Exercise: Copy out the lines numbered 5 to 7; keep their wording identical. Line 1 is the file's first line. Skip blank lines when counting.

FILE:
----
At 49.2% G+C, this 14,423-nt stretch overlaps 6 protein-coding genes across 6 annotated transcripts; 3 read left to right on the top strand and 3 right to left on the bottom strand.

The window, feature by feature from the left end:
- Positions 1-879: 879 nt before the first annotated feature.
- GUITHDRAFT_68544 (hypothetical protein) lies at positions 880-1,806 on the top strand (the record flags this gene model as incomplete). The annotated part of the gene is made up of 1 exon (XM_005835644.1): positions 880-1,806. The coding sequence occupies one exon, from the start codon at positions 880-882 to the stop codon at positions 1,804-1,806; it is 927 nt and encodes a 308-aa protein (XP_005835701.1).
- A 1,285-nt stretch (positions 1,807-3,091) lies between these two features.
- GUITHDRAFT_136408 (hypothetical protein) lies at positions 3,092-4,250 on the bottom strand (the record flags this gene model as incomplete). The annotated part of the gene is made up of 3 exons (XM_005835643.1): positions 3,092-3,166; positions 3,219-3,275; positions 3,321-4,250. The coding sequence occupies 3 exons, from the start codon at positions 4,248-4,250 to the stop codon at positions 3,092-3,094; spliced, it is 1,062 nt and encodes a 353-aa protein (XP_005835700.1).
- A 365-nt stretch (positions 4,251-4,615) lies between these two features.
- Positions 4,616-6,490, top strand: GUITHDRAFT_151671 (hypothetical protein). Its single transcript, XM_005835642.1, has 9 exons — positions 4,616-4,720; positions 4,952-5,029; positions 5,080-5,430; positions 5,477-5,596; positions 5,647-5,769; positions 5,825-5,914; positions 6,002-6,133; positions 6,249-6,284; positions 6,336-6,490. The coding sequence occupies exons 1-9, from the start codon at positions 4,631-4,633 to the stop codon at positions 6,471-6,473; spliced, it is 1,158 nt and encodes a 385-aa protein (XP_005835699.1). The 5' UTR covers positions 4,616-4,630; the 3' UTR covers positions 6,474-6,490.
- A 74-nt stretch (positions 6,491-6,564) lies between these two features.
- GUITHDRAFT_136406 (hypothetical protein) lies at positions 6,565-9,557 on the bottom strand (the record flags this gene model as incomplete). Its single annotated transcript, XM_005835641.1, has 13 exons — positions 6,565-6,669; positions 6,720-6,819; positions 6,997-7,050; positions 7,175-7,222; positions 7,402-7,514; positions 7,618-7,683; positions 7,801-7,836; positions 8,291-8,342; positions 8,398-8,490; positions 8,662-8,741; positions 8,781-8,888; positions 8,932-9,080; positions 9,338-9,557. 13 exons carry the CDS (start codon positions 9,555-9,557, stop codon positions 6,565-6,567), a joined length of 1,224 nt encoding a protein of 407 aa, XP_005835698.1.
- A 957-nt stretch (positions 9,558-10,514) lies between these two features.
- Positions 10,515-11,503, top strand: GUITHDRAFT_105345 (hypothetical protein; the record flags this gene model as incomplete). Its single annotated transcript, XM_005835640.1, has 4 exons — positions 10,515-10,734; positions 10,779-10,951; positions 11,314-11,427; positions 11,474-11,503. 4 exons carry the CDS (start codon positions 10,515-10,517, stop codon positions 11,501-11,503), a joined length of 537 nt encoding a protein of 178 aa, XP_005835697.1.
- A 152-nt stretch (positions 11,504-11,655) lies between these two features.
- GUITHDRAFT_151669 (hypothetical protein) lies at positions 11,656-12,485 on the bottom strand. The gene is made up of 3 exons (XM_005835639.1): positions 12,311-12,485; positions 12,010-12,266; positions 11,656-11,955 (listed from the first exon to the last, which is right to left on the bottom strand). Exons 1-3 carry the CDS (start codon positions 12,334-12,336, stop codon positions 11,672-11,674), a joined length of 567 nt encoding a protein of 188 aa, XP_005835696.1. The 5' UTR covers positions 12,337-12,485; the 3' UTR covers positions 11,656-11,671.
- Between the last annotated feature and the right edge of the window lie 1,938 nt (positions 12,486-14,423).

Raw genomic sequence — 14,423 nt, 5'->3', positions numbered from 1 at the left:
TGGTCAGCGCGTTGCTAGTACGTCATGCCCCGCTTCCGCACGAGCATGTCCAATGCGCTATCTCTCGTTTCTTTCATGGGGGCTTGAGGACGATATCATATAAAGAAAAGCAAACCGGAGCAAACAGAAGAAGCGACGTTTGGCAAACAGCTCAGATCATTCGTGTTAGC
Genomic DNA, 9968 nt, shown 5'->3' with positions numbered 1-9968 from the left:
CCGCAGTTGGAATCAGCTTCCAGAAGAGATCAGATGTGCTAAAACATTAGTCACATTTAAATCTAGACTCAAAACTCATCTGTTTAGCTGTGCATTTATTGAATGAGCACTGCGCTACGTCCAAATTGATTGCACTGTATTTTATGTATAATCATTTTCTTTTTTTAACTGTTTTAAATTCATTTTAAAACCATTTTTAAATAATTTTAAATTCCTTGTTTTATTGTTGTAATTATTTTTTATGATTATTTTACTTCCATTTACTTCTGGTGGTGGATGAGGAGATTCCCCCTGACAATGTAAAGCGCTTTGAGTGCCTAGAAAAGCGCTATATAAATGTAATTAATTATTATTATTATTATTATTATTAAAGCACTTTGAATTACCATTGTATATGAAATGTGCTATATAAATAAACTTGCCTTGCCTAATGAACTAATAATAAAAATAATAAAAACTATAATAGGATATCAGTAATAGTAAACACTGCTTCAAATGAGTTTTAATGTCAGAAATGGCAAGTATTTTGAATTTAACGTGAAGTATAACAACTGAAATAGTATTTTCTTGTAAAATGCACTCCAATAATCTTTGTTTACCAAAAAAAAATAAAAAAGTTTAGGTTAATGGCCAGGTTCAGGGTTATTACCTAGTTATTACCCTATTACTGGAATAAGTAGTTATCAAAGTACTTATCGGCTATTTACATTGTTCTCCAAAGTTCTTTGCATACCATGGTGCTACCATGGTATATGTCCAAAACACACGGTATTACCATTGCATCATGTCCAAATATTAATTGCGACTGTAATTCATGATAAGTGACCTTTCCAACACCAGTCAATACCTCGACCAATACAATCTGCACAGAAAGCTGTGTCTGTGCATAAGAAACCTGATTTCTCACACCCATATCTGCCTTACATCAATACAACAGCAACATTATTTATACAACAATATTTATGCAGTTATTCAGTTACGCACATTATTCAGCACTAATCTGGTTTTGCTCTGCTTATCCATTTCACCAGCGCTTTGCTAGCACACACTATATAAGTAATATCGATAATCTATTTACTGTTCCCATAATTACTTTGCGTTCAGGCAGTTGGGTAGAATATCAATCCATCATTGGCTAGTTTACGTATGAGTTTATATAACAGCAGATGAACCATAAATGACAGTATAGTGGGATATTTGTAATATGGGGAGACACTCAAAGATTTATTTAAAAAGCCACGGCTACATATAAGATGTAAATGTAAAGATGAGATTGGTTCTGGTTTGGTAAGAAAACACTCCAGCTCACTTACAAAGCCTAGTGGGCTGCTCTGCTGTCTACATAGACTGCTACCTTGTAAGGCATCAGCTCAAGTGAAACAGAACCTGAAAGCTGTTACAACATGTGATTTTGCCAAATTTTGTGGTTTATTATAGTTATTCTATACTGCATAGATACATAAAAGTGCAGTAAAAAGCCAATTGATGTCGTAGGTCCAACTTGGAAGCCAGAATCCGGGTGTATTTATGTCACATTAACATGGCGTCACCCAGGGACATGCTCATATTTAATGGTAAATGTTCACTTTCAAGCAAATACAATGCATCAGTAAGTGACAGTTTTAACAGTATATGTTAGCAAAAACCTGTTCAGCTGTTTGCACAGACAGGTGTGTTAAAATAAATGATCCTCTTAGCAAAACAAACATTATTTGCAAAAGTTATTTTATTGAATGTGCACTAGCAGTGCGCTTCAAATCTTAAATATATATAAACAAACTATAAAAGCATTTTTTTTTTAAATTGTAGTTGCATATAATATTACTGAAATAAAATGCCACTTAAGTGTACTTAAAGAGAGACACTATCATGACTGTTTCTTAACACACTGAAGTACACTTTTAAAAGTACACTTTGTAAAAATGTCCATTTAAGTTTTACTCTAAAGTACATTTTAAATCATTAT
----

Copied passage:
- A 1,285-nt stretch (positions 1,807-3,091) lies between these two features.
- GUITHDRAFT_136408 (hypothetical protein) lies at positions 3,092-4,250 on the bottom strand (the record flags this gene model as incomplete). The annotated part of the gene is made up of 3 exons (XM_005835643.1): positions 3,092-3,166; positions 3,219-3,275; positions 3,321-4,250. The coding sequence occupies 3 exons, from the start codon at positions 4,248-4,250 to the stop codon at positions 3,092-3,094; spliced, it is 1,062 nt and encodes a 353-aa protein (XP_005835700.1).
- A 365-nt stretch (positions 4,251-4,615) lies between these two features.